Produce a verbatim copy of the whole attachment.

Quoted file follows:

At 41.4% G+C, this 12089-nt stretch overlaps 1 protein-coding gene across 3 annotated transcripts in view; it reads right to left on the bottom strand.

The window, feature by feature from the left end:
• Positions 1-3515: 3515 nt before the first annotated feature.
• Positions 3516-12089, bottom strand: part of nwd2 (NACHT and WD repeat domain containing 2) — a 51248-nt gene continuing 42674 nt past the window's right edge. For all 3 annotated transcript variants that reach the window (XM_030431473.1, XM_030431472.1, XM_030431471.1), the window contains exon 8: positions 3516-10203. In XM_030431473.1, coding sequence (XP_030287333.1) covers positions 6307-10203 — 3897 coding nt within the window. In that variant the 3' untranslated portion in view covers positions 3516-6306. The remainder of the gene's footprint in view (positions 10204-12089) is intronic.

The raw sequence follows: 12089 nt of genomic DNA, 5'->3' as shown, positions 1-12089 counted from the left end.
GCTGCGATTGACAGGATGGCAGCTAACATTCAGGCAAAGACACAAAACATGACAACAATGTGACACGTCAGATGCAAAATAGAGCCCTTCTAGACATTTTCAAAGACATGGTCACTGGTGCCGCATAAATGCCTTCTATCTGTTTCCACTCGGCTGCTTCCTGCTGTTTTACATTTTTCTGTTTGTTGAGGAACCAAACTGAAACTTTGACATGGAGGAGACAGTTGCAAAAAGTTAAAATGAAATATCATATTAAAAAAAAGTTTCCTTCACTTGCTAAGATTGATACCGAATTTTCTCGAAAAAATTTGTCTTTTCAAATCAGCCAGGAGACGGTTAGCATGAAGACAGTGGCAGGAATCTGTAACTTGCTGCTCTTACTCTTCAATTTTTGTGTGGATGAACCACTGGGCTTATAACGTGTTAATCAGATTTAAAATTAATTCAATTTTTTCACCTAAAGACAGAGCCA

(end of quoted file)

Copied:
At 41.4% G+C, this 12089-nt stretch overlaps 1 protein-coding gene across 3 annotated transcripts in view; it reads right to left on the bottom strand.

The window, feature by feature from the left end:
• Positions 1-3515: 3515 nt before the first annotated feature.
• Positions 3516-12089, bottom strand: part of nwd2 (NACHT and WD repeat domain containing 2) — a 51248-nt gene continuing 42674 nt past the window's right edge. For all 3 annotated transcript variants that reach the window (XM_030431473.1, XM_030431472.1, XM_030431471.1), the window contains exon 8: positions 3516-10203. In XM_030431473.1, coding sequence (XP_030287333.1) covers positions 6307-10203 — 3897 coding nt within the window. In that variant the 3' untranslated portion in view covers positions 3516-6306. The remainder of the gene's footprint in view (positions 10204-12089) is intronic.

The raw sequence follows: 12089 nt of genomic DNA, 5'->3' as shown, positions 1-12089 counted from the left end.
GCTGCGATTGACAGGATGGCAGCTAACATTCAGGCAAAGACACAAAACATGACAACAATGTGACACGTCAGATGCAAAATAGAGCCCTTCTAGACATTTTCAAAGACATGGTCACTGGTGCCGCATAAATGCCTTCTATCTGTTTCCACTCGGCTGCTTCCTGCTGTTTTACATTTTTCTGTTTGTTGAGGAACCAAACTGAAACTTTGACATGGAGGAGACAGTTGCAAAAAGTTAAAATGAAATATCATATTAAAAAAAAGTTTCCTTCACTTGCTAAGATTGATACCGAATTTTCTCGAAAAAATTTGTCTTTTCAAATCAGCCAGGAGACGGTTAGCATGAAGACAGTGGCAGGAATCTGTAACTTGCTGCTCTTACTCTTCAATTTTTGTGTGGATGAACCACTGGGCTTATAACGTGTTAATCAGATTTAAAATTAATTCAATTTTTTCACCTAAAGACAGAGCCA